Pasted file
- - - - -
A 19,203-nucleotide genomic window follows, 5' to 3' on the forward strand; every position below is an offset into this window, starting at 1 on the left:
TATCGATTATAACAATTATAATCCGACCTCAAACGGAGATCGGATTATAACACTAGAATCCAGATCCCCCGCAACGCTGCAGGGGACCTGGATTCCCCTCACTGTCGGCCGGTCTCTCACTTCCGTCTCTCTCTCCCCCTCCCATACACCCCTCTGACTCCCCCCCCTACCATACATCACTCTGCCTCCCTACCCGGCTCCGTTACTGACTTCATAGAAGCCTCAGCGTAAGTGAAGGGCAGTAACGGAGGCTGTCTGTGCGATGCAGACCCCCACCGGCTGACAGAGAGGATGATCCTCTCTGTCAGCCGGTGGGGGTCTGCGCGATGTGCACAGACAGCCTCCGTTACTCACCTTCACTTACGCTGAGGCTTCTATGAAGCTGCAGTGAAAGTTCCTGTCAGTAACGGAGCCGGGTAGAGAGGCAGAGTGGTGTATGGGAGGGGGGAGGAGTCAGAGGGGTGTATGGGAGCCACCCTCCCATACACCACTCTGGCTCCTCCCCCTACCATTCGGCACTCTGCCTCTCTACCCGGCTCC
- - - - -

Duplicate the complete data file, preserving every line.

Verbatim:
A 19,203-nucleotide genomic window follows, 5' to 3' on the forward strand; every position below is an offset into this window, starting at 1 on the left:
TATCGATTATAACAATTATAATCCGACCTCAAACGGAGATCGGATTATAACACTAGAATCCAGATCCCCCGCAACGCTGCAGGGGACCTGGATTCCCCTCACTGTCGGCCGGTCTCTCACTTCCGTCTCTCTCTCCCCCTCCCATACACCCCTCTGACTCCCCCCCCTACCATACATCACTCTGCCTCCCTACCCGGCTCCGTTACTGACTTCATAGAAGCCTCAGCGTAAGTGAAGGGCAGTAACGGAGGCTGTCTGTGCGATGCAGACCCCCACCGGCTGACAGAGAGGATGATCCTCTCTGTCAGCCGGTGGGGGTCTGCGCGATGTGCACAGACAGCCTCCGTTACTCACCTTCACTTACGCTGAGGCTTCTATGAAGCTGCAGTGAAAGTTCCTGTCAGTAACGGAGCCGGGTAGAGAGGCAGAGTGGTGTATGGGAGGGGGGAGGAGTCAGAGGGGTGTATGGGAGCCACCCTCCCATACACCACTCTGGCTCCTCCCCCTACCATTCGGCACTCTGCCTCTCTACCCGGCTCC